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Trump-Linked Data Firm Removes State Dept., NATO Logos After NBC Questions

The company that created Cambridge Analytica, the data analytics operation that helped Donald Trump win the 2016 presidential election, has removed the U.S. State Department logo and the NATO logo from its website after inquiries from NBC News.

The website of SCL Group, a private British behavioral research company, featured the State and NATO logos and used language touting their "approval" of the company's "methodology" until last week.

The company was awarded State Department contracts this year to help fight ISIS recruitment and has taught behavioral change science at a NATO-affiliated training program.

"NATO as an organization does not approve methodologies per se," said a NATO spokesman.

A State Department spokesperson said that after NBC News asked about the State logo on SCL's website, the agency had asked SCL to remove the logo because SCL had not asked to use it or cleared the associated language with the agency as required.

SCL Group

A spokesman for SCL Group said, "We were recently asked by the Department of State to remove the reference to avoid any confusion, and we were of course happy to comply."

SCL Group's American affiliate, Cambridge Analytica, develops data-driven marketing for commercial brands but has received more attention for its political division. Registered in Delaware in 2013, the company provided data analytics and psychographics for the campaign of Texas Sen. Ted Cruz during the 2016 Republican presidential primary. Using survey data, Cambridge Analytica created a psychological profile of likely Cruz supporters, identified specific individuals and then targeted them with messaging via the internet.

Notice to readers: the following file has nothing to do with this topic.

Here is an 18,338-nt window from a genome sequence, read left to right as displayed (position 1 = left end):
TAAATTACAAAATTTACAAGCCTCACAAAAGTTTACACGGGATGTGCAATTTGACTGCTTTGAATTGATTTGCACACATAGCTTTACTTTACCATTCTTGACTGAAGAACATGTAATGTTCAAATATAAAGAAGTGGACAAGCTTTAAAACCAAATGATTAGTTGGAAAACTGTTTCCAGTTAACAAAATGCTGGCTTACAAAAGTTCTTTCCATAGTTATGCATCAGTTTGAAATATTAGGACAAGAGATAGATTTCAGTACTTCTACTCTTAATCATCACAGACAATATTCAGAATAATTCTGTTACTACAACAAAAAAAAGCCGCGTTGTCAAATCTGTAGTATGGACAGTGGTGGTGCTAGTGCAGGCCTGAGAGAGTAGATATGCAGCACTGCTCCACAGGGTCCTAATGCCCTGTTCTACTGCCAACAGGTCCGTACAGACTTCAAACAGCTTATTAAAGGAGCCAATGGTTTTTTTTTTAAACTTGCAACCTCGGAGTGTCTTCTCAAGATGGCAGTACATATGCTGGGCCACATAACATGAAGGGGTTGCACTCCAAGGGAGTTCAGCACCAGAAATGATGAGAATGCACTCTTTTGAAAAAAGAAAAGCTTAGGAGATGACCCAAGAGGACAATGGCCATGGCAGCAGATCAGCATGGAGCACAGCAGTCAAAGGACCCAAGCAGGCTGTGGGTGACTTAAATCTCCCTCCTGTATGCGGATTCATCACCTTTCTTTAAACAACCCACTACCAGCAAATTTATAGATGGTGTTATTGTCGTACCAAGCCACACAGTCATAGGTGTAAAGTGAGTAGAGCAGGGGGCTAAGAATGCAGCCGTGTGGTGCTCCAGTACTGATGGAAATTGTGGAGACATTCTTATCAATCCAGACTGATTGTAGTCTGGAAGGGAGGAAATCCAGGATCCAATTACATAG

After Donald Trump secured the GOP nomination, the company transferred its data analytics capability to his campaign, but says it did not have time to employ the rigorous approach it used on the Cruz campaign.

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Federal election filings show that Cambridge Analytica received $11.7 million from Trump and Cruz super PACs in 2015 and 2016. It received $5.7 million from a separate super PAC, Make America Number 1, which first supported Cruz and then Trump, and is primarily funded — to the tune of $15.5 million — by hedge-fund billionaire Robert Mercer.

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Mercer, who declined to comment, is also an investor in Cambridge Analytica. Mercer did not respond to a request for comment.

SCL, which was founded in the U.K. more than a decade ago, created Cambridge Analytica as a U.S. arm in 2013. Alexander Nix, who is the CEO of Cambridge, has been a director at SCL since 2003.

According to a company spokesman, however, Cambridge Analytica and SCL Group are "two very different companies that shouldn't be conflated." The two companies, which are both private, have "separate management, staff, and offices," he said. "The group is being reorganized in order to improve brand identity. Henceforth all political and commercial work is being conducted as Cambridge Analytica and all our government work as SCL Group. A corporate reorganization along these lines will follow."

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In the past, SCL Group has been involved in elections around the world from St. Lucia to Nigeria. That work has only involved free and fair elections, the spokesman said. All work on U.S. elections has been conducted by Cambridge Analytica.

SCL Group was awarded its first contracts with the State Department in February and March of 2017 to help the government's Global Engagement Center (GEC) effect behavior change amongst potential recruits to the Islamic State of Iraq and Syria (ISIS).

The two contracts, totaling $496,232, are described as "target audience research." The contracts were not opened up for competitive bidding due to "national security" concerns before they were awarded to SCL, according to the website USASpending.gov.

In 2015 SCL Group ran a NATO training program on behavioral change science at the NATO-affiliated Centre of Excellence in Latvia.